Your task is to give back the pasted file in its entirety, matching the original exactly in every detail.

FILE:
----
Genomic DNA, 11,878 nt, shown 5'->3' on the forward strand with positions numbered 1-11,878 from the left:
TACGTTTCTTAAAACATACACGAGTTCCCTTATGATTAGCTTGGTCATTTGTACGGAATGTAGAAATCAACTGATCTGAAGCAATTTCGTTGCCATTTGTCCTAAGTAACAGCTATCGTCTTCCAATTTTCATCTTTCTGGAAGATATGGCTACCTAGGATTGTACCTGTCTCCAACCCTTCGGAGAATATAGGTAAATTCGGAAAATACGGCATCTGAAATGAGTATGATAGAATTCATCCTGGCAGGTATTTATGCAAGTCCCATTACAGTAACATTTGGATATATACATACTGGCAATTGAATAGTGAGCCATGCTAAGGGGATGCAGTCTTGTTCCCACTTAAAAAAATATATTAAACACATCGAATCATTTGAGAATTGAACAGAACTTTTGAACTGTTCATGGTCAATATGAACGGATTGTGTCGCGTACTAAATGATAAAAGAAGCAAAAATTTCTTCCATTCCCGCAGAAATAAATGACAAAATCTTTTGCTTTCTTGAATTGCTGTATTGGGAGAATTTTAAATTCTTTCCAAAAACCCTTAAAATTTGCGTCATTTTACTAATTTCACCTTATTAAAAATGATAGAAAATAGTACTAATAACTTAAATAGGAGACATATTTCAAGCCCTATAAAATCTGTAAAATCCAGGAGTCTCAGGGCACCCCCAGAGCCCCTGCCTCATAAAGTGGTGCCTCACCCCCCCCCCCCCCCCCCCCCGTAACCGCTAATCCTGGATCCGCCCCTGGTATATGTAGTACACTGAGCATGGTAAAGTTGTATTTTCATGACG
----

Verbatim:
Genomic DNA, 11,878 nt, shown 5'->3' on the forward strand with positions numbered 1-11,878 from the left:
TACGTTTCTTAAAACATACACGAGTTCCCTTATGATTAGCTTGGTCATTTGTACGGAATGTAGAAATCAACTGATCTGAAGCAATTTCGTTGCCATTTGTCCTAAGTAACAGCTATCGTCTTCCAATTTTCATCTTTCTGGAAGATATGGCTACCTAGGATTGTACCTGTCTCCAACCCTTCGGAGAATATAGGTAAATTCGGAAAATACGGCATCTGAAATGAGTATGATAGAATTCATCCTGGCAGGTATTTATGCAAGTCCCATTACAGTAACATTTGGATATATACATACTGGCAATTGAATAGTGAGCCATGCTAAGGGGATGCAGTCTTGTTCCCACTTAAAAAAATATATTAAACACATCGAATCATTTGAGAATTGAACAGAACTTTTGAACTGTTCATGGTCAATATGAACGGATTGTGTCGCGTACTAAATGATAAAAGAAGCAAAAATTTCTTCCATTCCCGCAGAAATAAATGACAAAATCTTTTGCTTTCTTGAATTGCTGTATTGGGAGAATTTTAAATTCTTTCCAAAAACCCTTAAAATTTGCGTCATTTTACTAATTTCACCTTATTAAAAATGATAGAAAATAGTACTAATAACTTAAATAGGAGACATATTTCAAGCCCTATAAAATCTGTAAAATCCAGGAGTCTCAGGGCACCCCCAGAGCCCCTGCCTCATAAAGTGGTGCCTCACCCCCCCCCCCCCCCCCCCCCGTAACCGCTAATCCTGGATCCGCCCCTGGTATATGTAGTACACTGAGCATGGTAAAGTTGTATTTTCATGACG